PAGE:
The other day I saw Jennifer Siebel Newsom, the First Lady of San Francisco, speak at the Commonwealth Club about women and the media. She’s producing a very ambitious documentary called “Miss Representation,” about how the media under-represents women in positions of power and influence. She showed a short clip of the film, which included snippets of a impressive line up of women, from Nancy Pelosi and Condoleezza Rice to Katie Couric, Margaret Cho and Jane Fonda.
Throughout the talk, a sweet 10-year-old girl wearing fuzzy pink and green legwarmers sat with her aunt on my left, sewing contentedly.
‘How cool,’ I thought. ‘Maybe I can start taking my kids to stuff like this soon instead of stupid Disney movies.’
I admit, I am shielded from many of the negative images of women in the media, because I’ve mostly opted out of pop culture (except for those Disney princess movies we can’t seem to escape…Well, at least that last one wasn’t so bad). Sometimes I watch The Daily Show or The Colbert Report while I fold the laundry, but that’s about it for TV. My husband and I love movies but we’ve all but given up trying to watch them after the kids go to bed, because we can’t stay awake long enough. And I’m one of those obnoxious snobs who actually prefers reading The New Yorker to reading People. Outside of music, my knowledge of pop culture is embarrassingly paltry.
“Do you know who LeBron James is?” my husband asked me the other day. (He likes to plumb the depths of my ignorance every once in a while.)
“Some kind of sports guy?”
“He’s the most famous basketball player in the world.”
“See? A sports guy!”
“Don’t ever change, Katrina…”
So how could the media possibly affect me? Because millions of other people are watching it, and it’s profoundly affecting them. Newsom said it best:
“If you can see it, you can be it. If you can’t see it, you can’t be it.”
The media is our society’s muse. It attends to our collective consciousness. Whether we watch it or not, like it or not, it propels (or limits) our collective imagination. So when our society is bombarded with images of madonnas and primadonnas, princesses and whores, these images worm their way into our understanding of what a woman is.
Where do working moms fit in here?
I asked that question and Newsom had a couple really interesting things to say.
She told us about an interview she did with a big network executive (a woman) who said that the network had to be very careful about integrating working moms into television story lines, because every time they did, the viewers would flood the network with complaints.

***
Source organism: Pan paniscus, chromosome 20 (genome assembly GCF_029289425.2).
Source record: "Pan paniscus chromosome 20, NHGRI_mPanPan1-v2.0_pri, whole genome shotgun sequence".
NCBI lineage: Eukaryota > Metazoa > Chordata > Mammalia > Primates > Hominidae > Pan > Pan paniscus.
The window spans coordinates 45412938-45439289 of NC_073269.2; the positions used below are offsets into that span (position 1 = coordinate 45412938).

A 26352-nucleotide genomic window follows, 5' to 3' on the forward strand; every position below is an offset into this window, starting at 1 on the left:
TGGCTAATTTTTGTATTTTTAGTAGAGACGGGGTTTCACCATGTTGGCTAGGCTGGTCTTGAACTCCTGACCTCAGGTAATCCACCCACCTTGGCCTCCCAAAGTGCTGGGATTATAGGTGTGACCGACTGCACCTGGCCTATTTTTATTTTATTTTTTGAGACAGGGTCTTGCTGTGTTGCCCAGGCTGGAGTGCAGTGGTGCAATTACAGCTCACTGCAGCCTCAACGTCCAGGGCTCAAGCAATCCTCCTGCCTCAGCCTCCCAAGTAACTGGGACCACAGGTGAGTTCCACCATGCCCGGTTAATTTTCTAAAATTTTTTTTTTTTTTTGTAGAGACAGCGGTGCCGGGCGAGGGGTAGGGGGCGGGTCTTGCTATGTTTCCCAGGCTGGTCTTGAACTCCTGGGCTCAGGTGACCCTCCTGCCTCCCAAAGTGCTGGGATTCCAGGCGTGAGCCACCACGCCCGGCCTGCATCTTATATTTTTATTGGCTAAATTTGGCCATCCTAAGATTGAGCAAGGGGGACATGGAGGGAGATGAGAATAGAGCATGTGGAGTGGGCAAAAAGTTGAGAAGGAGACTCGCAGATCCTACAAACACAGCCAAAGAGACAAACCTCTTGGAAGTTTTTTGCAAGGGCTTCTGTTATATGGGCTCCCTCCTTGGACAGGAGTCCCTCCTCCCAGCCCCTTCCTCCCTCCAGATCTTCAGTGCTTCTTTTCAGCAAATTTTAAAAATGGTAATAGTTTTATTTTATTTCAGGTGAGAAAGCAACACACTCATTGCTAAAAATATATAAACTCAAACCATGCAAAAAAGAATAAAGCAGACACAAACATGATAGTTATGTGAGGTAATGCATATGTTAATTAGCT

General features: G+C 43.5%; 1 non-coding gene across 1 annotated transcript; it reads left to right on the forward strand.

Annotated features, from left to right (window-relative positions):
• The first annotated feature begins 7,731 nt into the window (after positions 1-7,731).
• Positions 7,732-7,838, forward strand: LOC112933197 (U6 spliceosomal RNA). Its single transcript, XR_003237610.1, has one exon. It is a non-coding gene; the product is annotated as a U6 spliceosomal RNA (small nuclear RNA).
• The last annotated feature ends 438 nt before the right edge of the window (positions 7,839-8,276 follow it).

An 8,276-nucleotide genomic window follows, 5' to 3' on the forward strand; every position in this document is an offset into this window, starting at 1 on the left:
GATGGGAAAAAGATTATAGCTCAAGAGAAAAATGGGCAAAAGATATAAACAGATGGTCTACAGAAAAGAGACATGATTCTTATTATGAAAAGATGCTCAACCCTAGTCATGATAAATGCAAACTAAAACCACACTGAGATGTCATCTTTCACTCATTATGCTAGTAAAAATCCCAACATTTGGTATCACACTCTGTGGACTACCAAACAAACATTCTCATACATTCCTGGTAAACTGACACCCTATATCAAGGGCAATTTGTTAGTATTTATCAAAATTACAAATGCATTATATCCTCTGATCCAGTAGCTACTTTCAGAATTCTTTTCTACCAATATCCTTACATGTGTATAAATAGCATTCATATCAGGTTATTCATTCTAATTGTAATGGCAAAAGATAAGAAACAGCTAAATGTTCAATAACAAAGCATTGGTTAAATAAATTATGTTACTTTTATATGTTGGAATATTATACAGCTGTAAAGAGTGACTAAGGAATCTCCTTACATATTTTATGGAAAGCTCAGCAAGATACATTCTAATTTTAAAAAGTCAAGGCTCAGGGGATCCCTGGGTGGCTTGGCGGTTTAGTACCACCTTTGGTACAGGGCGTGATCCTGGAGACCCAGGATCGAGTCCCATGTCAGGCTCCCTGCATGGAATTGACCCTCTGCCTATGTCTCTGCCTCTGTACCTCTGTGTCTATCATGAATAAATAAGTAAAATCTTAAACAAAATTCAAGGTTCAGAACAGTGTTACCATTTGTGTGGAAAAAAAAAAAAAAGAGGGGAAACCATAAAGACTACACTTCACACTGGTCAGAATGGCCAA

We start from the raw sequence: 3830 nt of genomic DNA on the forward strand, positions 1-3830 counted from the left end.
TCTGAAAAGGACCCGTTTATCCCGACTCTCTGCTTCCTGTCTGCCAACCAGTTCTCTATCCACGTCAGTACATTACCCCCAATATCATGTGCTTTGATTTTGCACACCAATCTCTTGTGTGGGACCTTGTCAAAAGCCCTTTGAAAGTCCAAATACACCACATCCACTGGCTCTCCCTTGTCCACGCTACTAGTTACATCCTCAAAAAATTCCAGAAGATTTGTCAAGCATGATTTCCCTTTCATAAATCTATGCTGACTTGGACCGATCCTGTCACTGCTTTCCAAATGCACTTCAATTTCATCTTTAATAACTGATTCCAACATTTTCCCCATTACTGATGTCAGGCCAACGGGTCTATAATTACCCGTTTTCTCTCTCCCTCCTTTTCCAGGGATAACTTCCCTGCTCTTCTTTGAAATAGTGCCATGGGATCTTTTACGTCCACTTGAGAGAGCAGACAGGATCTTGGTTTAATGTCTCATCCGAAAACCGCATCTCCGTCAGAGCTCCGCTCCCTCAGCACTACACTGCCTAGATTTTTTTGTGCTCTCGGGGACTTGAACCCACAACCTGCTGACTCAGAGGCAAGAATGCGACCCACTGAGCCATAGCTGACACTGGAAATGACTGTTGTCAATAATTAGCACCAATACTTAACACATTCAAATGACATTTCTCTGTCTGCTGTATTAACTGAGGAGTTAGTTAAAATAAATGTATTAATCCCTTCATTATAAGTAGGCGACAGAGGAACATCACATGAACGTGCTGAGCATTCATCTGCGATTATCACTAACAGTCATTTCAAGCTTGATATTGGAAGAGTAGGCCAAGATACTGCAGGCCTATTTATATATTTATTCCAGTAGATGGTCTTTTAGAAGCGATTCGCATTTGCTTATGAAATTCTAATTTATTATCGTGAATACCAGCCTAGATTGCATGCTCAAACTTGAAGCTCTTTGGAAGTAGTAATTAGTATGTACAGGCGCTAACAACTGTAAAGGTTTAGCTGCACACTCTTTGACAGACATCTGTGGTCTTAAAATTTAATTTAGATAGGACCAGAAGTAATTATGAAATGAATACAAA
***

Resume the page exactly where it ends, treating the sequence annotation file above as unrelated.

Despite the fact that half of all U.S. workers are women, despite the fact that more than 70% of mothers in America work outside the home, there are still a lot of people out there who find the concept of a mother working distasteful. They don’t believe we can adequately take care of our children if we work.
Who’s running the show here? Is the problem that the public doesn’t see strong, compelling, likable working mom characters, and this limits their imagination? Are viewers truly so resistant to the idea of mothers working that the network’s hands are tied? Or is it the network executives who are resistant? Are the working mothers too busy to watch television, let alone lodge a complaint, so the networks only hear from the small minority of people who can’t relate?
Newsom also said we need stories of capable fathers. Fathers who once knew best are now invariably hapless, incapable, comical characters who can’t hold a job, be faithful to their wives, or take care of children. Homer Simpson is funny, but surely there’s room for other kinds of dads, too. (Yes, even I know who Homer Simpson is.)
This trend to infantilize fathers hurts women; it reinforces the idea that the burden of parenting belongs with the mother alone. And it hurts fathers, too. I know so many fathers (my husband, my cousin Eliot, all those wonderful dads at my kids’ schools) who are loving, capable, thoughtful, reliable parents. They do housework, handle many kid logistics, make compromises in their work schedules to accommodate their families, and do just fine with the kids when mom has to go away on a business trip. A few of them stay at home with their young kids while mom works. The hapless daddy stereotype is a stigma they don’t deserve.
These dads aren’t an anomaly. A recent Newsweek column described how male behavior and attitudes are shifting in surprising ways. For example, they’re spending more time with their children:
…Millennial fathers—those under 29—spend an average of 4.3 hours per workday with their kids, which is almost double that of their counterparts in 1977. A Families and Work Institute report found that these young dads are actually now spending more time each day with children under 13 than mothers between the ages of 29 and 42 are with their own.
They’re doing more housework:
…while women still do most of the housework, men are becoming far more familiar with the sponge and vacuum cleaner, particularly less educated men. Between 1965 and 2003, college-educated men did 33 percent more housework than they did before, and men who never completed high school did 100 percent more, according to research from Oxford University.
And they’re deeply conflicted about working long hours. Studies show married men are now feeling more torn over balancing work and family than their wives are.
We need more stories, better ones, about real women and men raising real families, doing the best they can with what they have, genuinely struggling to do their best as parents, as workers, as citizens, and sometimes all three at once.
I turned to my 10-year-old seat partner when Newsom’s talk was over.
“So what did you think?” I said. “Did you learn anything?”
“Nah, I wasn’t listening,” she said. “But look, I made this.” Then she stood up and show me the new fuzzy pink tube skirt she’d just finished.
What do you think? What stories do you want to see?